Both of the above considerations apply to black holes. We have plenty of indirect evidence that there are extremely massive objects in the universe that (a) emit no radiation, so we can't directly see them (but we can tell that they're there indirectly because of their gravitational effects), and (b) are packed into a very small volume for their mass, much smaller than a star or galaxy of comparable mass. The only kind of object that fits within our current theories and is consistent with all this indirect evidence is a black hole.

    Also, even though no signals can escape from inside a black hole's horizon, we can still calculate that objects falling in will reach the horizon in a finite time, and that there is nothing at the horizon that could stop them from falling in still further. So either there is indeed a region of spacetime behind the horizon (even though we can't directly observe it), or the laws of physics suddenly stop working at the horizon, for no apparent reason. In other words, we believe there are regions of spacetime behind black hole horizons because that's what our best current theories, extrapolated to the case of a black hole, predict.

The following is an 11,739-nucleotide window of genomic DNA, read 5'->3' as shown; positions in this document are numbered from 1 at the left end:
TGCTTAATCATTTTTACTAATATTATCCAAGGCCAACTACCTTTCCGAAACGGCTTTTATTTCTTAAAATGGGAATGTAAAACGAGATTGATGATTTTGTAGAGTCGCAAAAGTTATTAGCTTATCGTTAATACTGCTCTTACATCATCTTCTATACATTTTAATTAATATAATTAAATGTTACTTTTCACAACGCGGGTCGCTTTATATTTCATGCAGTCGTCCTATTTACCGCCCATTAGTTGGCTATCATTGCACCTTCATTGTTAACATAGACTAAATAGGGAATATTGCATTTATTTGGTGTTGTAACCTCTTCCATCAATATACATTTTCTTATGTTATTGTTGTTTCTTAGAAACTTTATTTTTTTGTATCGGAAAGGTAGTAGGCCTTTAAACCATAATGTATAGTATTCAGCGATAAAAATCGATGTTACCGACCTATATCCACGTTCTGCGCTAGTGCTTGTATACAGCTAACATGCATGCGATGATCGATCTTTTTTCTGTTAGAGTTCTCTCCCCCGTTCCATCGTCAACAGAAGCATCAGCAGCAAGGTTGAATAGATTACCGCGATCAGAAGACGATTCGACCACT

No.
     
  14. Jul 30, 2013 #13

    PAllen

    User Avatar
    Science Advisor
    Gold Member

    Actually, no. The outside loses all contact with you, but not vice versa. You still continue to receive signals, information, etc. from the outside until you are destroyed by conditions near the singularity.
     
  15. Jul 30, 2013 #14

    collinsmark

    User Avatar
    Homework Helper
    Gold Member

    It's more than just an image. It actually is the object (as measured from your frame of reference).

    But it gets complicated. And my last post made several assumptions and approximations. Allow me to elaborate.